Its important to note that there are certain circumstances where either an amended return or an administrative adjustment request (AAR) must be filed. It is important to consult with your tax advisor to determine the best course of action.
Changes to the Business Interest Limitation
Although most of the provisions enacted as part of the TCJA were intended to be taxpayer favorable, there were some new components that had the opposite effect. One of these was the revision and expansion of the business interest limitation rules. If subject to the new rules, the regulation essentially limited the amount of business interest expense to 30% of taxable income adjusted for, among other things, depreciation. The interest expense in excess of this 30% threshold would not be deductible in the current year but would instead be carried forward to the following tax years.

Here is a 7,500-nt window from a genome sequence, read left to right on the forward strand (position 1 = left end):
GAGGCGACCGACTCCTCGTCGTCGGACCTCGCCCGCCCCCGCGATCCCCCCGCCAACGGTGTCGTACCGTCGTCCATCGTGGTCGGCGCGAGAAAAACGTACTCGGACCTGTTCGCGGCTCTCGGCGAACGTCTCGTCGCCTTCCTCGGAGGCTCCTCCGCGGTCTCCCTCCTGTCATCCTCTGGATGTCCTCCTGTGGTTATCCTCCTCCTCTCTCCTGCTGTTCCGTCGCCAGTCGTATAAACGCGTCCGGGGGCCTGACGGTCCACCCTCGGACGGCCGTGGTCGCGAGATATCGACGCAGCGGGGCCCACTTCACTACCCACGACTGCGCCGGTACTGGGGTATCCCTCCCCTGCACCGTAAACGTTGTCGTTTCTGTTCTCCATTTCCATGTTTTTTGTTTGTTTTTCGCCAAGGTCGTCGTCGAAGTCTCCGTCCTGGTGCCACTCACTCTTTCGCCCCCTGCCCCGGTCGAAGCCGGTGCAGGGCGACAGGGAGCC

The TCJA also included an option for certain businesses to elect out of having this regulation apply. Instead, these businesses that met the definition of a “real property trade or business”, could make an irrevocable election to realize a longer recovery period for the cost of real property and to forego any bonus depreciation that would otherwise be allowed on that real property. Prior to the retroactive change under the CARES Act, the differences in the recovery periods were not substantial, and none of the real property was eligible for bonus depreciation. However, with the CARES Act’s retroactive fix to qualified improvement property, that property is now eligible for bonus depreciation. The loss of being able to take that accelerated depreciation in addition to another CARES Act provision increasing the limitation threshold from 30% to 50% (for all businesses except partnerships) for 2019 and 2020, might now result in the impact of the irrevocable election having an undue, unfavorable result.